The most demanded in Ukraine and abroad innovative hub #HelpNow was discussed on May 31, 2022, during the discussion and presentation “#HelpNow – help that can not wait.”

Almost 400 participants from 10 EECA countries attended the event. They all are concerned about the situation that arose due to the full-scale war in Ukraine. They discussed innovative approaches and responses to new challenges in Ukraine and abroad, i.e., access to treatment, telemedicine, shelters, a hotline for providing information on medicines in any country in the world, as well as humanitarian and social support for key groups affected by the war.

Andreas Tamberg, portfolio manager at the Global Fund, highlighted his commitment to the #HelpNow HUB team, #SoS_project 2.0, and the Alliance for Public Health.

“We are confident that you will achieve significant success not only through our programs but also by helping those you encounter day-to-day.”

“The #SoS 2.0 project is a unique tool of the Global Fund, as it covers a wide range of countries and regions,”  Mr. Tamberg said. “It is driven by civil society forces that can apply the maximum flexibility and ability to find those who need services. We greatly appreciate your ability to improve health and save lives where they need to be. As part of the ongoing fighting and mass migration of Ukrainian patients because of the war, it is very encouraging that the Alliance remains in its place, and you are working with refugees, with victims not only in Ukraine but also in various countries of the region.”

Subtitle More than 20 NGOs were involved in creating the HelpNow database system

Serhii Filipovych, director of #SoS 2.0 in the Public Health Alliance, introduced the work of the new HelpNow service and pointed out that in the crisis of russian military aggression in Ukraine, the role of broad interaction and support of friendly countries is significant.

“Since the beginning of the war, the #SoS 2.0 project has immediately become involved in the situation. The geography of our activities has expanded from the 15 countries involved in the project to more than 35 countries worldwide. Foremost, the neighboring countries, starting from the first week of the war, provided great humanitarian assistance to Ukrainians, mainly women with children, from the stage of crossing the border outside Ukraine and continued to create conditions for social and medical assistance and support. I’d also like to note the unique nature of the interaction between organizations, health care institutions, and partner non-governmental organizations. More than 20 NGOs and state institutions were involved in creating an information database and a system of assistance to Ukrainians in different countries,” Sergii Filippovych said in his speech.

With the support of the Global Fund, funds were allocated to create a special program to support Ukrainian patients in distress due to the war. In response to the war challenge, practically on a volunteer basis, the Alliance developed and launched an emergency coordination and information service on treatment in Ukraine and abroad – HelpNow within the framework of the regional project #SoS 2.0. This service provides information that helps Ukrainians access ART, PTAO, TB drugs, viral hepatitis drugs, and psychological assistance in Ukraine and abroad.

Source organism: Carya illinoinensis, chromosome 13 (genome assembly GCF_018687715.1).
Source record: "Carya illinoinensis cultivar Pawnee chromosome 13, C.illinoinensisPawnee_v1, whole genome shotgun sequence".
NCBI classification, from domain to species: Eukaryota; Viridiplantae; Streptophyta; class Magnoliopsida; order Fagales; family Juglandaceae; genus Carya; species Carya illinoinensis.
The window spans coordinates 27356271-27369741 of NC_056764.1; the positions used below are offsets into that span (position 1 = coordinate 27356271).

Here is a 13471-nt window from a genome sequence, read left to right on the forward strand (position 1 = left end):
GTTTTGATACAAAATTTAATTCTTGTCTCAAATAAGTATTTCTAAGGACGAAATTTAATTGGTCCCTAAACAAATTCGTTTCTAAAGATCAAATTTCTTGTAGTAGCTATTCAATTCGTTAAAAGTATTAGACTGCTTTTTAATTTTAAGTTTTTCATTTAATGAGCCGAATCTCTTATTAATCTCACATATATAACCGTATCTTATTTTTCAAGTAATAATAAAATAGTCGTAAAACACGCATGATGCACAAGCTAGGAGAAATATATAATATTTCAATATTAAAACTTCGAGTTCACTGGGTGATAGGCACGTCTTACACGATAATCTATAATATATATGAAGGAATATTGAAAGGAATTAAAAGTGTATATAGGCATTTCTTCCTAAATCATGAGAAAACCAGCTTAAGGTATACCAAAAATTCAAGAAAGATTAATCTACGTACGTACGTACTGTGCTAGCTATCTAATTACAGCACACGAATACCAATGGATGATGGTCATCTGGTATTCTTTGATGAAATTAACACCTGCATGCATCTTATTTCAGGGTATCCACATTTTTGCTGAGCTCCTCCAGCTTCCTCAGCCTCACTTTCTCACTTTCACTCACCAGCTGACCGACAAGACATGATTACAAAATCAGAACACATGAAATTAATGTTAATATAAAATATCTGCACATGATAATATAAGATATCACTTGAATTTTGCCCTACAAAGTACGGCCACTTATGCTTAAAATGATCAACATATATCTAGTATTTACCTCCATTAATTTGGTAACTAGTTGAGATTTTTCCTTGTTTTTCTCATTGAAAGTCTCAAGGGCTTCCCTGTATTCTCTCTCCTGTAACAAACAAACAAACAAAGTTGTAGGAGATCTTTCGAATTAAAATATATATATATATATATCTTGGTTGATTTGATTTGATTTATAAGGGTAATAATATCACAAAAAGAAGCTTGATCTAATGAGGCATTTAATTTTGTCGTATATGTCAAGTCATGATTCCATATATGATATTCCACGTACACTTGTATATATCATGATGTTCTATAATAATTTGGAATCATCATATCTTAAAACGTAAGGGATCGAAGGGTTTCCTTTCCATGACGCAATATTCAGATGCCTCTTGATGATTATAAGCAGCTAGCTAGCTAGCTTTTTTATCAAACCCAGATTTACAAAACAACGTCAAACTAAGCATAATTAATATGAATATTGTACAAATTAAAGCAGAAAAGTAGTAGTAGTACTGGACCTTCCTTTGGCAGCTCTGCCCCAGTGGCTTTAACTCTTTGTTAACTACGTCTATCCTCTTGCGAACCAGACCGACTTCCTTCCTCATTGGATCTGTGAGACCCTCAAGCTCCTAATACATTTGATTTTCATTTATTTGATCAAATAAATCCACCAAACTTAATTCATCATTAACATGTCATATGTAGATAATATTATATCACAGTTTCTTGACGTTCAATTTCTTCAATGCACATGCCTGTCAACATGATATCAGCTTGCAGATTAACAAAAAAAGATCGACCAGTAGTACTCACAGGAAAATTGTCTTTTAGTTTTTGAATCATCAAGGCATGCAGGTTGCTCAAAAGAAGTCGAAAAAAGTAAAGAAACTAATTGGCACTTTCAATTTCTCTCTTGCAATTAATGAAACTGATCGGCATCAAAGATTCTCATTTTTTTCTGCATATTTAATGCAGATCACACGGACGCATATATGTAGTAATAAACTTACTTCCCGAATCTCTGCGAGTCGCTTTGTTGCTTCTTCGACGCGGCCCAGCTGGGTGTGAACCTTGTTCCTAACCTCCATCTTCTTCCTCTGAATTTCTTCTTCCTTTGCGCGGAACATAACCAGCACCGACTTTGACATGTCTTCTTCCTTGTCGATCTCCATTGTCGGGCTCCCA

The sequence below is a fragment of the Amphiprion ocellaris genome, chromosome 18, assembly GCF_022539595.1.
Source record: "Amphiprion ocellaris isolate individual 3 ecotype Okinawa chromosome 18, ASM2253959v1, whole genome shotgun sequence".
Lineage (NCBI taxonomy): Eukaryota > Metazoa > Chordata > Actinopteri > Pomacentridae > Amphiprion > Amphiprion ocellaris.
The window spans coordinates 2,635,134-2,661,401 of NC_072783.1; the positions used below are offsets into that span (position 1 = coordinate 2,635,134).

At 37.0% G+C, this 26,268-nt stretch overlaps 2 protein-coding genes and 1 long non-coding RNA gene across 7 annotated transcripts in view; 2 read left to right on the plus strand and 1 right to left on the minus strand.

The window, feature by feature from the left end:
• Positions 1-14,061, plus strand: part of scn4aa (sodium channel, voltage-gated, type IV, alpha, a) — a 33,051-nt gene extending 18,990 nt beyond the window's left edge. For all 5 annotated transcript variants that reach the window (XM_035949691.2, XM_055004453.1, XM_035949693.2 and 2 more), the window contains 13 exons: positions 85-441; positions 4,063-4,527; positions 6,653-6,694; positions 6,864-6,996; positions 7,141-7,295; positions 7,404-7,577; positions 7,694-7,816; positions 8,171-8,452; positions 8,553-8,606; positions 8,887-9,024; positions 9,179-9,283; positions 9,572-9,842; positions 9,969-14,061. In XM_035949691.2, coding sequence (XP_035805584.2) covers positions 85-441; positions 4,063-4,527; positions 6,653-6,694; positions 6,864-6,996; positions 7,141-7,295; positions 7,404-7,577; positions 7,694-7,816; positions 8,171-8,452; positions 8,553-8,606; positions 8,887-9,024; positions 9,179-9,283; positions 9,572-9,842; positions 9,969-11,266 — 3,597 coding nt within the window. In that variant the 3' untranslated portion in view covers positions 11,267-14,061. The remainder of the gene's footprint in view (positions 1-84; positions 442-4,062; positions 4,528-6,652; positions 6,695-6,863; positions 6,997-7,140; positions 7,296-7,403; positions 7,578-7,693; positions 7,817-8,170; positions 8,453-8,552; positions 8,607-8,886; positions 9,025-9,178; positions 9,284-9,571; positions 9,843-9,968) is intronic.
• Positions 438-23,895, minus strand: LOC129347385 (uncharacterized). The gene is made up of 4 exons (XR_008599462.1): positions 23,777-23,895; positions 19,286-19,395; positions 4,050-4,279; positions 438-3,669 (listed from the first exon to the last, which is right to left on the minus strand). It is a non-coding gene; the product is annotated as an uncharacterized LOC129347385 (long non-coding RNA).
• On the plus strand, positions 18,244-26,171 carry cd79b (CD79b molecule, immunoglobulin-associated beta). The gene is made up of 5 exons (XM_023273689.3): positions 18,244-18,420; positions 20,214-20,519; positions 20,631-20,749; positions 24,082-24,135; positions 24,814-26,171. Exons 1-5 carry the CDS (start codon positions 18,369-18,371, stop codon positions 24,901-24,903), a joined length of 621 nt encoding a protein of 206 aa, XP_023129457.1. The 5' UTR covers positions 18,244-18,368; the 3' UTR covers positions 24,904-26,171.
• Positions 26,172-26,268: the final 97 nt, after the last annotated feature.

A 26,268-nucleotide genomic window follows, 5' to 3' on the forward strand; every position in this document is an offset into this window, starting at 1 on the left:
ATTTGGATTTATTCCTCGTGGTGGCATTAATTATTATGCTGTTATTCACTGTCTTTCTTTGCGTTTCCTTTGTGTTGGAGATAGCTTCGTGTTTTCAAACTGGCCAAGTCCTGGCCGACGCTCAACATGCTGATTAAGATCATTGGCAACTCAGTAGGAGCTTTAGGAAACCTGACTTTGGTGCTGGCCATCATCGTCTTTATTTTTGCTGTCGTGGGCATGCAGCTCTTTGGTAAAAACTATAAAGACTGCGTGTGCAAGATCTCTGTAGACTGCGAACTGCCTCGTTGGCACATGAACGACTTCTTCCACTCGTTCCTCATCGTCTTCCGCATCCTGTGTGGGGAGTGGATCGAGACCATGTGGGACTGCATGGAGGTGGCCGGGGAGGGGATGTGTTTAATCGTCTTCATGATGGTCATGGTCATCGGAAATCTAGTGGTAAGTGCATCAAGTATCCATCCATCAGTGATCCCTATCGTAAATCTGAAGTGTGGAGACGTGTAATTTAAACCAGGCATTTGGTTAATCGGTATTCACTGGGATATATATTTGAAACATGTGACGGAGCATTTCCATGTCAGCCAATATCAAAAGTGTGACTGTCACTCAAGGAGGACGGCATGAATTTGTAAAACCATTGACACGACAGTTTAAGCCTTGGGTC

Another important achievement of the Alliance was the creation, back in peacetime, of the “Guide for contingency planning in the field of HIV”, which was shared in the public domain for wide use. “Ukraine was not preparing for the war, but we understood that the system of providing assistance to key populations can be very vulnerable in emergencies. Thus, we can already say that we were technically ready and immediately connected to solving problems”, – the project director #SoS 2.0 emphasized.

During the event, participants shared their experiences and developments and discussed critical areas of work and further steps that will help to respond quickly to the challenges during the war, i.e.:

  • access for internally displaced Ukrainians and refugees to online telemedicine counseling in Ukraine and other countries;
  • the issue of shelters in Ukraine and host countries for Ukrainians forcibly displaced as a result of the war;
  • challenges and gaps in access to health and other essential services for key populations affected by HIV.

Roman Halevych, UNAIDS Director in Ukraine, highlighted another important step in his speech. There is a need to review and expand HIV services so that people from key communities who had to leave their homes and cities due to russian aggression can receive HIV services in their host places.

In her turn, Vlasta Brodska, Head of the Emergency Response/#SoS 2.0 program, underlined that supporting NGOs in countries with a large concentration of people from Ukraine is essential. These countries are well known, thanks to the data of a coordination service operating in the hub.

Also, as part of the discussion, approaches to providing services in countries hosting Ukrainian refugees were discussed and presented in the example of Moldova, Poland, and Germany. During a separate session, there were presented new forms of communication and exchange of medical information between doctors respecting the patient’s rights. We talked about online counseling of patients on the principle of telemedicine, supporting and strengthening the capacity of clinicians who are involved in the system of medical care for HIV patients in Ukraine in the context of war within the clinical component of HelpNow. There was also raised the issue concerning the operation of shelters created in Ukraine and host countries for forcibly displaced Ukrainians due to the war.